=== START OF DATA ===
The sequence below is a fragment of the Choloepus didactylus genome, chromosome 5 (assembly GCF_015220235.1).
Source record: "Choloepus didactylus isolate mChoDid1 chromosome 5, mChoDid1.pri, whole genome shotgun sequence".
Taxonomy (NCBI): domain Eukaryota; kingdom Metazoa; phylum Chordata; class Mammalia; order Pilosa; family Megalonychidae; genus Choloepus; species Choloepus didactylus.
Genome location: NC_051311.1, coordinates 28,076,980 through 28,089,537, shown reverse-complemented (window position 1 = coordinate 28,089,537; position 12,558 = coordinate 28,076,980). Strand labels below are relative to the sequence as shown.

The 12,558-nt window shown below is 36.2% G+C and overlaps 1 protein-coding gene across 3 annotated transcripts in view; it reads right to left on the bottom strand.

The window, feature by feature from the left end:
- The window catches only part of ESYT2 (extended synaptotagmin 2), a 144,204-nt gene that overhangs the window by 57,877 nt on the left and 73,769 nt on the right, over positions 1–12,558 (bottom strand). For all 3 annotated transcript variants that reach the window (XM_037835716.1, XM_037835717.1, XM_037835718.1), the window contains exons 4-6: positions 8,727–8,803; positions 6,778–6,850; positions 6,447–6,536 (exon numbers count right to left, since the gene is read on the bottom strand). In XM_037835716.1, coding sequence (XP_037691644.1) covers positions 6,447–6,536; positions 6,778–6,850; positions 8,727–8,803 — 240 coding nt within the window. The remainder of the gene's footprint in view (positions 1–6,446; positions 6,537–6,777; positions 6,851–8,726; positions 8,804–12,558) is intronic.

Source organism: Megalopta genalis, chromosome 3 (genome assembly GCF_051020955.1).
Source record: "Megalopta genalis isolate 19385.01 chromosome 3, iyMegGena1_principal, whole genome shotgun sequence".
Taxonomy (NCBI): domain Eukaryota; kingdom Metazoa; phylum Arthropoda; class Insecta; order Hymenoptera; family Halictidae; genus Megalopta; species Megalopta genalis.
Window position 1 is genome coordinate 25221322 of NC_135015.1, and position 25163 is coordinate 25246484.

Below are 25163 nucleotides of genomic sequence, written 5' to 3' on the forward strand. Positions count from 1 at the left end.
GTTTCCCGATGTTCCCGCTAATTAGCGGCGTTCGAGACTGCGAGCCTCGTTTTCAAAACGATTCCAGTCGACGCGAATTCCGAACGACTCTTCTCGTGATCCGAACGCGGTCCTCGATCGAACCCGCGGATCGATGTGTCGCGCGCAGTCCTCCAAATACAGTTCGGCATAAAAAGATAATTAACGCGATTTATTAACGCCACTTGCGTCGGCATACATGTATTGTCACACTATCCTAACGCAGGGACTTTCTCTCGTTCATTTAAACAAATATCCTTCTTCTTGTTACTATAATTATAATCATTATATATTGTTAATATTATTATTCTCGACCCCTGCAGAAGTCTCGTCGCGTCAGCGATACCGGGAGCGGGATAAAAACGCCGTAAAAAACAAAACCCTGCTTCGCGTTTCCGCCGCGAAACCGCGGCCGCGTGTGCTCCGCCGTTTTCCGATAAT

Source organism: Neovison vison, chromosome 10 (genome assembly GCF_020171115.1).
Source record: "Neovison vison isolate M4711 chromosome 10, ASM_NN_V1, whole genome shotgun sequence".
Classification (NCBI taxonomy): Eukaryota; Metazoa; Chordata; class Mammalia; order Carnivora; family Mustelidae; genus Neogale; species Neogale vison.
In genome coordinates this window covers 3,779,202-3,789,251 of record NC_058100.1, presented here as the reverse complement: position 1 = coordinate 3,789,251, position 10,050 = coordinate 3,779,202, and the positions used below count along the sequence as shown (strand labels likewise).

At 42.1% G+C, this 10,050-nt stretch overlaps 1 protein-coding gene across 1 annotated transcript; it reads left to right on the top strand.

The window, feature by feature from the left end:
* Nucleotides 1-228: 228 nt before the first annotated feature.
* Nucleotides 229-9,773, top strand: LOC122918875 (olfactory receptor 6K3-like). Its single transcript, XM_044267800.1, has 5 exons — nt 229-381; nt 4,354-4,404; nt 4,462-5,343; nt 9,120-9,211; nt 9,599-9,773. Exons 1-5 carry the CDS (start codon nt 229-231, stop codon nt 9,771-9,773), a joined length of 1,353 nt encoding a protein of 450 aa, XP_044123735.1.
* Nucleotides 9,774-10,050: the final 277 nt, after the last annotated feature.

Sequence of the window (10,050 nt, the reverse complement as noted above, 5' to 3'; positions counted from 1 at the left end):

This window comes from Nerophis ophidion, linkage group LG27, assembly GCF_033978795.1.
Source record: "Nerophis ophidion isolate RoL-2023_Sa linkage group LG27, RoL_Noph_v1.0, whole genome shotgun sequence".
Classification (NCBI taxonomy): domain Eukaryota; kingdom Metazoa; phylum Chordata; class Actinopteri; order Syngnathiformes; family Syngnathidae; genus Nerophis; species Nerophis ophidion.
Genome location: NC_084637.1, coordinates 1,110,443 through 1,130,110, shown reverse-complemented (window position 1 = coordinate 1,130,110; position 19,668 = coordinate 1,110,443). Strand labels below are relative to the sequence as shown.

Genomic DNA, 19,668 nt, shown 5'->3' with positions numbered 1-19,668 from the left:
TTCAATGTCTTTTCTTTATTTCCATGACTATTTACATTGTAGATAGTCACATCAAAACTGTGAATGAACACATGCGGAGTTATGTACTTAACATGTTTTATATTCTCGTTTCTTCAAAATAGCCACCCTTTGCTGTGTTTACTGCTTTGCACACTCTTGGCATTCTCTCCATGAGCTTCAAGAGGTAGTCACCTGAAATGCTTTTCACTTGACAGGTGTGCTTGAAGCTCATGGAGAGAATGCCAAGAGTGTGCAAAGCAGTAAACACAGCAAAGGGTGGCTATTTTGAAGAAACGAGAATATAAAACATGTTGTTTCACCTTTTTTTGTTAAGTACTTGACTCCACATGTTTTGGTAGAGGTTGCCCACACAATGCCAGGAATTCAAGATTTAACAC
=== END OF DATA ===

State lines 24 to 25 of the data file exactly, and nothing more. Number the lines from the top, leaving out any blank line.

This window comes from Nerophis ophidion, linkage group LG27, assembly GCF_033978795.1.
Source record: "Nerophis ophidion isolate RoL-2023_Sa linkage group LG27, RoL_Noph_v1.0, whole genome shotgun sequence".